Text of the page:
• Matrix Revolutions [UMD Mini for PSP] Matrix Revolutions | UMD | (07/01/2008) from £2.95  |  Saving you £-5.48 (-91.50%)  |  RRP £5.99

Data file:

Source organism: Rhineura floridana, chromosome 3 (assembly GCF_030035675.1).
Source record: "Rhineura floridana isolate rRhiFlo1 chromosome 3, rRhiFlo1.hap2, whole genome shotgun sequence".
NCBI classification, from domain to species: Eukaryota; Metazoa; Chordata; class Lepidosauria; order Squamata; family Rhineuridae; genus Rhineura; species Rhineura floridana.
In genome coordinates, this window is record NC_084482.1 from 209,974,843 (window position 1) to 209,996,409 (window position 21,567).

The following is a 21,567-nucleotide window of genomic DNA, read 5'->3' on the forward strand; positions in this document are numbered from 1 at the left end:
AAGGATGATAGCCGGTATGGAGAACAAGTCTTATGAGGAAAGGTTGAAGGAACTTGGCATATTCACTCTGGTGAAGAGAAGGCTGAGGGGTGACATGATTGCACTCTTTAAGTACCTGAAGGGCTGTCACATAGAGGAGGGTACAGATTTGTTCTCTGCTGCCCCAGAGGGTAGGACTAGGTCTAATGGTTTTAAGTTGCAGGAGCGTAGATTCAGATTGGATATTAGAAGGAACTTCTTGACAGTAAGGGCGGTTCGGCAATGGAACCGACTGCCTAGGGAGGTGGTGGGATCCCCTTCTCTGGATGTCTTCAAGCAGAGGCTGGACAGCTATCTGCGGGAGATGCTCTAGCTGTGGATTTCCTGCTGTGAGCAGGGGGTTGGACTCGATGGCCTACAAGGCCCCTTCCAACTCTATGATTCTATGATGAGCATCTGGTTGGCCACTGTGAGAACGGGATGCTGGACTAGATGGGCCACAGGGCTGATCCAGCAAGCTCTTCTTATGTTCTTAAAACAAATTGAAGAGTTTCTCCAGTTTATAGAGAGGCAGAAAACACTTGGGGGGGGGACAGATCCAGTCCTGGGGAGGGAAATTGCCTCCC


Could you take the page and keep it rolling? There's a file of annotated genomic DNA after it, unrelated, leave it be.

The opening reels of Matrix Revolutions do nothing to dispel the feeling of exhausted disappointment that set in during the second half of The Matrix Reloaded. There's plenty more talky guff combined with the picking-up of hard-to-remember plot threads as Neo (Keanu Reeves) lies in a coma in the "real" world and is stranded on a tube station in a limbo "beyond the Matrix" while his allies do a reprise of the shooting-their-way-past-the-bodyguards bit from the last film (this time, the baddies can walk on the ceiling). A new Oracle (Mary Alice) makes some pronouncements about the end being near and more things happen--including the evil Agent Smith (Hugo Weaving) manifesting in reality by possessing a minor character and perfidiously blinding our hero, who wears a becoming ribbon over his wounded eyes and perceives the world in an impressive "flaming truth vision". What about the action? The equivalent of the last film's freeway chase scene is a huge face-off as the Sentinels (robot squids) finally breach the caverns of Zion, "the last human city", and swarm against a battalion of pilot-manipulated giant robots: here, the effects are seamless and the images astonishing, though the fact that none of the major characters are involved and the whole thing goes on so long as if designed to top any previous robot-on-robot screen carnage means that it becomes monotonously amazing, like watching someone else play a great computer game. After a too-easily-managed major realignment of the enmities, the film--and the series--finally delivers a sign-off sequence that's everything you could want as Neo and Smith get into a kung fu one-on-one in a rain-drenched virtual city, flying as high as Superman and Brainiac in smart suits. It comes too late to save the day and the wrap-up is both banal and incoherent, but at least this single combat is a reward for hardy veterans who've sat through seven hours of build-up. --Kim NewmanOn the DVD: when the first Matrix DVD was released, with never-before-seen features such as the "Follow the White Rabbit" option, it set a benchmark against which subsequent discs were judged. But neither sequel has lived up to the original's high standards. The Matrix Revolutions two-disc set is an unexceptional package, with a routine "making of" featurette being the main bonus item. Amid all the usual backslapping guff about how great everyone is and what a great time they've all had, it's possible to glean some nuggets of useful information about the baffling plot--though cast and crew can't repress a note of weariness creeping in when discussing the horribly protracted shooting schedule. The feature on the CG Revolution is the most informative for people who like to know how everything was done, and, in the same vein, there's also a multi-angle breakdown of the Super Burly Brawl. A 3-D timeline gives a handy summary of the story so far, and there's a plug for The Matrix Online game. The anamorphic 2.40:1 picture is, of course, a real treat to look at, even if the movie is mostly shades of dark grey and dark green; soundwise the dynamic range of the Dolby Digital surround is extreme: all conversations are conducted in throaty whispers, while the action sequences will push your speakers to the limit. No DTS option, though. And as with Reloaded, there's no audio commentary either: the Wachowski's policy of not talking about their creation begins to seem like a ploy to avoid answering awkward questions. --Mark Walker